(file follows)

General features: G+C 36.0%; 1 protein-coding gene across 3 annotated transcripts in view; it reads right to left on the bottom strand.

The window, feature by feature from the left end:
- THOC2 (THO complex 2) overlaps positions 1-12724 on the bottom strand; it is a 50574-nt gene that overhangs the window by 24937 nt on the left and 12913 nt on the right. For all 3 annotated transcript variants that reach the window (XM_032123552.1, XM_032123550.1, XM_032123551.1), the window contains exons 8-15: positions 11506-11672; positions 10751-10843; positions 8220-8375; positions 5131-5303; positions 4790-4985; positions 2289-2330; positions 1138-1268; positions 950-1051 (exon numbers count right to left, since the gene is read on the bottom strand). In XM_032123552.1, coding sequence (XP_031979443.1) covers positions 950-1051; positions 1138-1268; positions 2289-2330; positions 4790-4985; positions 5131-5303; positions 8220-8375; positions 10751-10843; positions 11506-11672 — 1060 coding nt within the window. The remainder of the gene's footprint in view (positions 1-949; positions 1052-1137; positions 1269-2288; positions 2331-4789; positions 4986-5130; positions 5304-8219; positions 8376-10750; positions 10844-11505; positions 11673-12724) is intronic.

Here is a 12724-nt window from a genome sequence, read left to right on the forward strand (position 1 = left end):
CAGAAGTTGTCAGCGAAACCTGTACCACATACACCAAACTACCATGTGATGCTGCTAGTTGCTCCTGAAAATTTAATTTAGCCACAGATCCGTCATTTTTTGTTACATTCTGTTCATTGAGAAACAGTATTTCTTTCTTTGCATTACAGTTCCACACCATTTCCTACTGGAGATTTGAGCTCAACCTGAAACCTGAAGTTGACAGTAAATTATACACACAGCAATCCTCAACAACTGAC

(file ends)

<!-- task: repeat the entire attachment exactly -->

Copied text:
General features: G+C 36.0%; 1 protein-coding gene across 3 annotated transcripts in view; it reads right to left on the bottom strand.

The window, feature by feature from the left end:
- THOC2 (THO complex 2) overlaps positions 1-12724 on the bottom strand; it is a 50574-nt gene that overhangs the window by 24937 nt on the left and 12913 nt on the right. For all 3 annotated transcript variants that reach the window (XM_032123552.1, XM_032123550.1, XM_032123551.1), the window contains exons 8-15: positions 11506-11672; positions 10751-10843; positions 8220-8375; positions 5131-5303; positions 4790-4985; positions 2289-2330; positions 1138-1268; positions 950-1051 (exon numbers count right to left, since the gene is read on the bottom strand). In XM_032123552.1, coding sequence (XP_031979443.1) covers positions 950-1051; positions 1138-1268; positions 2289-2330; positions 4790-4985; positions 5131-5303; positions 8220-8375; positions 10751-10843; positions 11506-11672 — 1060 coding nt within the window. The remainder of the gene's footprint in view (positions 1-949; positions 1052-1137; positions 1269-2288; positions 2331-4789; positions 4986-5130; positions 5304-8219; positions 8376-10750; positions 10844-11505; positions 11673-12724) is intronic.

Here is a 12724-nt window from a genome sequence, read left to right on the forward strand (position 1 = left end):
CAGAAGTTGTCAGCGAAACCTGTACCACATACACCAAACTACCATGTGATGCTGCTAGTTGCTCCTGAAAATTTAATTTAGCCACAGATCCGTCATTTTTTGTTACATTCTGTTCATTGAGAAACAGTATTTCTTTCTTTGCATTACAGTTCCACACCATTTCCTACTGGAGATTTGAGCTCAACCTGAAACCTGAAGTTGACAGTAAATTATACACACAGCAATCCTCAACAACTGAC